Mario Sundar

LinkedIn's 2nd PR hire. These are my thoughts on products, public relations, and startups.

Munjal responds to my take on Riya

Munjal, CEO of Riya, responded to some of the comments that Jeremiah had posted earlier on, about the new look-and-feel of Riya.

He also took a moment to address my comments on Jeremiah’s blog as to how I felt Riya’s current website template was rather “dense”. Here was Munjal’s response to that on his blog:

Mario Sundar a commenter on Jeremiah’s blog wrote that things were a little dense. One of the key paradigms we are trying is a browse metaphor to compliment the search metaphor. The jury is out on this but we will see.

Firstly, Munjal, I think it’s great that you are addressing some of the issues that the blogosphere has raised on Riya’s new look-and-feel. I believe this is one of the most crucial benefits that a blog provides in terms of engaging the community in the marketing of a product/service. This truly is community marketing at its best.

I am not sure if you had a chance to check out my mini-3-point-take on Riya’s makeover. However my main suggestions regarding Riya’s front page seems to have been considered.

Here’s the summary:

1. Focus on the KILLER differentiator on the front page – As an agnostic non-tech user, I couldnt zero in on what the core killer differentiator of Riya was from the front page. From a marketing perspective, that needs to be outlined right upfront as do Flickr, and and I had to do some digging to figure that out.

Update: I now see a brief descriptor on your front page, which says:
“Riya Photo Search: We use face recognition, text recognition and more to look inside the photograph so you can find the photo you want. Search above or browse below”.

Way to go! My 3 point killer differentiator would encompass Photo: Recognize – Tag – Search – Recall. I think your marketing challenge is in translating the KILLER tech behind your service into plain user-speak.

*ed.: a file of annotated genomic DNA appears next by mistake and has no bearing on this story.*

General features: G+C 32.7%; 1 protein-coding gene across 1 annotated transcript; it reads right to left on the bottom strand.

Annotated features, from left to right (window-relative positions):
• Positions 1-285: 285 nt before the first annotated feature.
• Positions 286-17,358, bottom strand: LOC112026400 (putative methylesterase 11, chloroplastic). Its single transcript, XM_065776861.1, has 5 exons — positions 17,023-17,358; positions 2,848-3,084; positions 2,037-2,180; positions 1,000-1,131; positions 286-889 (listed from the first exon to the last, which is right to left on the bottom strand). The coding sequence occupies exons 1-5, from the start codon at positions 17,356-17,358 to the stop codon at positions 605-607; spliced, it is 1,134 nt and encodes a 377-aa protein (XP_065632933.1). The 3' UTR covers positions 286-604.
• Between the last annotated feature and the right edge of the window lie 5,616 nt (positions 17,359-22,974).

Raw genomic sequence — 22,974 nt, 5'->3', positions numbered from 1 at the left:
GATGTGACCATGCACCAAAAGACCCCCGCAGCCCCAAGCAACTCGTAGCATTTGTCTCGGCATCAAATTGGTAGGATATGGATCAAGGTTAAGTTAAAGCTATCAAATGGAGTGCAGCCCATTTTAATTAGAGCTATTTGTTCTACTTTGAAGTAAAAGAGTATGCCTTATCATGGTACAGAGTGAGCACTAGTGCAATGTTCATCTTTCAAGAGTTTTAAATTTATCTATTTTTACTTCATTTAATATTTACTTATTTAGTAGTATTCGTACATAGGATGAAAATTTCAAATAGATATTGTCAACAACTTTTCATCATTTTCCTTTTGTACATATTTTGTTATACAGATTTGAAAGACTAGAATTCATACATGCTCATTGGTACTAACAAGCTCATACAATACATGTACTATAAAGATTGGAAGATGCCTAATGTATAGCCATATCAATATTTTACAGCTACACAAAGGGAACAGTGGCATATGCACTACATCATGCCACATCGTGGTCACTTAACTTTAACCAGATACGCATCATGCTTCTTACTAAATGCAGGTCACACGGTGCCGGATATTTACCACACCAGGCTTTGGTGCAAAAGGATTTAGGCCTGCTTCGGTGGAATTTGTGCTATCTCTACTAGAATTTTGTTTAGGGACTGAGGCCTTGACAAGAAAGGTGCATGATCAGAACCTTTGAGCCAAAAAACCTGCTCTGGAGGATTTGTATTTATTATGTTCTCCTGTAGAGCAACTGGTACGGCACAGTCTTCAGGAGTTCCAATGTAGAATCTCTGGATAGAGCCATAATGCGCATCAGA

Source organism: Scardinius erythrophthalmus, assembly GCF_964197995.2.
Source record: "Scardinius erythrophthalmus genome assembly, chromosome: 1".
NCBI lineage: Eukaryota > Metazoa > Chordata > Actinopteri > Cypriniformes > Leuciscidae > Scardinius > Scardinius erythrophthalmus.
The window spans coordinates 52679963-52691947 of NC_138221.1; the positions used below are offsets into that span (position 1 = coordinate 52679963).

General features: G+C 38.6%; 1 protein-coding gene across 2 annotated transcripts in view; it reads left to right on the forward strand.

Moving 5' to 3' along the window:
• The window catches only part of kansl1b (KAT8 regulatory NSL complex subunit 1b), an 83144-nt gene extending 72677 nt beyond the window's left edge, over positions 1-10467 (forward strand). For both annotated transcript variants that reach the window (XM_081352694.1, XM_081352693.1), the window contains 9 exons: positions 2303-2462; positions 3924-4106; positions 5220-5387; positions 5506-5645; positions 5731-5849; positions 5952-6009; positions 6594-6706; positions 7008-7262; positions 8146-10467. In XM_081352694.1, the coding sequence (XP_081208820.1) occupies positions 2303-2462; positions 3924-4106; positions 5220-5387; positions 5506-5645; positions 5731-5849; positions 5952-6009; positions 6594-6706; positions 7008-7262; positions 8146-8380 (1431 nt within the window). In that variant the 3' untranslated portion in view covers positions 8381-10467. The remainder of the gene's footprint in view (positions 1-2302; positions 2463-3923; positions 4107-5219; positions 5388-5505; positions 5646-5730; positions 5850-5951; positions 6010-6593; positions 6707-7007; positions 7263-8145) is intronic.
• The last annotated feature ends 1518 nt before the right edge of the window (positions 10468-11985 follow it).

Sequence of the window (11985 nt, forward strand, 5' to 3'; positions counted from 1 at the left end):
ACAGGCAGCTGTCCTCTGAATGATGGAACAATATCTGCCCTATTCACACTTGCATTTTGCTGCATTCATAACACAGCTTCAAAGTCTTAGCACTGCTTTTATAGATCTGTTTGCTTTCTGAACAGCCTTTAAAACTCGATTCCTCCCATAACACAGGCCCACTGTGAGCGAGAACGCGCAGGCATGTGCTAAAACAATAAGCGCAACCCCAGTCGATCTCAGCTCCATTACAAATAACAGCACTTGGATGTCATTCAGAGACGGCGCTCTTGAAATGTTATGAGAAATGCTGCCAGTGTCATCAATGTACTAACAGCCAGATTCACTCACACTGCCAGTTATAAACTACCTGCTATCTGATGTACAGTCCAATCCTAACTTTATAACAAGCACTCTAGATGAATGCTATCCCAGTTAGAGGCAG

2. Demo me!?: I know there’s an online demo on how Riya works, at the bottom of the page, but it may be put to better use (esp. owing to the fact that Riya has some path-breaking technology) if it were right on top, next to CEO blog or in its place, since its important for your users to have the option of checking out a demo if they so desire without their having to scroll all the way.

The reason I mention this, is that it’s easy to miss the tour because of the browse metaphor that Riya currently employs.

3. Ask and you shall receive – Offering a tiered approach to the browse metaphor from the front page. What I mean is that as an end-user, I’d rather be given the option on the front page as to whether or not I’d prefer a browse or search mechanism, kind of like in Flickr. I can’t wait to find out the verdict with regards to the browse vs. search metaphor from your teams.

I can see what a cool, useful tool, Riya is turning out to be.

Once again, Munjal, Thanks for taking note. Wish you and your team all the very best.

Update: Well, here’s a much more fleshed out critique of Riya’s new website by Neil Patel on his blog.

After repeated criticisms from the blogging community Munjal has just come up with an open-call for a re-design of Riya’s web page. If there are any designers/marketers out there – take a stab. Here’s Munjal’s call for a Riya web-redesign competition.

Kudos to Munjal for raising the stakes!

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